At the centre of any movement tends to lie a network of leaders; leaders who organise, support, recruit and build; leaders doing the mundane and remarkable work which gets a movement off the ground.

Yet, it is at this beginning stage where we are most vulnerable to being knocking ourselves off course. When we create, we unconsciously follow patterns that reflect pre-existing systems in our lives. Unavoidably we often recreate these patterns buried deep in our brains and our cultures. In the early stages of groups, we tend to naturally repeat dynamics and prejudices of our wider society, especially if they are unexamined.

I know this to be true after spending years studying social systems as an anthropologist, and later witnessing this play out in business startups, work cultures, social movements and religious cults.

In organisations that have been around for years, as a culture becomes formalised, boundaries are put in place to help mediate the effects on individuals. Think about an HR department, a trustee board, or a set of organisational values. All are designed to help regulate the complexity, conflict and challenge of working together.

In fledgeling groups, these boundaries are not yet drawn. This isn’t necessarily a bad thing. The freedom to innovate and act without the restriction of rules can be a goddess-send. Choose Love, our 2017 report on the meteoric growth of Help Refugees, showed how they were able to scale more rapidly, mobilise more quickly and be more reactive to external circumstances than established (or establishment) bodies in the same space.

But an absence of rules and boundaries can also present great risks. I’ve seen the dark side. For my PhD research, I spent 3 years inside a cult studying the impact of narcissistic leadership on the lives of those who were in it. A lack of accountability enabled a dangerous culture to emerge. Destructive patterns proliferated, these were reflections of dynamics that enabled the cult to emerge in the first place. Witnessing this extreme was a powerful example of a movement gone very wrong that has never left me.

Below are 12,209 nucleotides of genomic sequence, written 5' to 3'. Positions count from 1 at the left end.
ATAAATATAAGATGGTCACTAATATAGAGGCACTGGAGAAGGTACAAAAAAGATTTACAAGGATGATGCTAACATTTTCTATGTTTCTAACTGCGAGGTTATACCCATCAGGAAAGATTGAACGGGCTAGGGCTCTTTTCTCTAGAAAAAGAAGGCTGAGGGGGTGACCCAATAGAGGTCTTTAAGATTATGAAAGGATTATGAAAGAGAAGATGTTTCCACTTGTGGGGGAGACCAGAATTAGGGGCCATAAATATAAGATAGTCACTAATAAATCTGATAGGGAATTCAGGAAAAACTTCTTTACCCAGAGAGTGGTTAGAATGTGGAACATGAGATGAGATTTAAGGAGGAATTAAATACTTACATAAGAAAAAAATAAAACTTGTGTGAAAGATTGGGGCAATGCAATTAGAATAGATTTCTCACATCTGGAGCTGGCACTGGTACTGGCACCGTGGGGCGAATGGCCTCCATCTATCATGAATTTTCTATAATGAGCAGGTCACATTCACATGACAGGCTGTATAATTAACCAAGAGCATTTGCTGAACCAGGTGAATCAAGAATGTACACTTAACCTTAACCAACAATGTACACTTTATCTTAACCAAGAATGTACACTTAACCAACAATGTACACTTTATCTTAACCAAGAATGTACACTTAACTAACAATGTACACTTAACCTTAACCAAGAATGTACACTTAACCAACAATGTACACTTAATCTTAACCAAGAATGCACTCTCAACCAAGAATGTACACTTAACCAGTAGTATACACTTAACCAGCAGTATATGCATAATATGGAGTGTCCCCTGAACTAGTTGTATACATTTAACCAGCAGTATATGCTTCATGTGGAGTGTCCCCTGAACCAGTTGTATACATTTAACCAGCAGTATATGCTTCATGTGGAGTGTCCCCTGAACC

In the years since, I have worked within all kinds of networks, volunteer-led and activist movements. I’ve noticed that within groups of people there will always be healthy and unhealthy conflicts. Shadows of the systems they are working to challenge will be at play. It is at their fledgeling ‘in-between’ stage, without accountability and structure that movements are particularly at danger of unhealthy dynamics seeping into their DNA.

The challenge is how to work with people in this in-between state in a way that simultaneously allows for structures that guard against unhealthy power dynamics to be built, but does not squash creativity, vision and passion.

In my experience, the two things that help to safely navigate this stage are the un-glamorous and un-sung queens of social change: admin and governance.

Both provide structures that create transparency and accountability. That’s why they make up the cornerstone of Nest, our acceleration and incubation process for social movements and networks.

On the subject of governance, you might ask: who makes decisions? How do we decide what decisions need to be made? Are decisions made by consensus, majority or consent? How does someone get removed from decision making? What happens when someone doesn’t like the decision? How are the rules enforced? Who has the power to enforce the boundaries?

In terms of admin, you might ask: where do the meetings happen? Who takes the minutes? Where is the data stored? Who has access? Who has ultimate responsibility for safeguarding? Where can complaints go? Who holds the records?

Collaboratively and transparently discussed, the answers to these questions can create safe temporary structures that guard against damaging influences and allow our fledgeling group of movement leaders to get on with all the mundane and remarkable work of getting a movement going.

Esther will be discussing all of this and more at Losing Control in Funding and Commissioning. The event will cover how to fund movements, communities and networks – not just projects, programmes and organisations.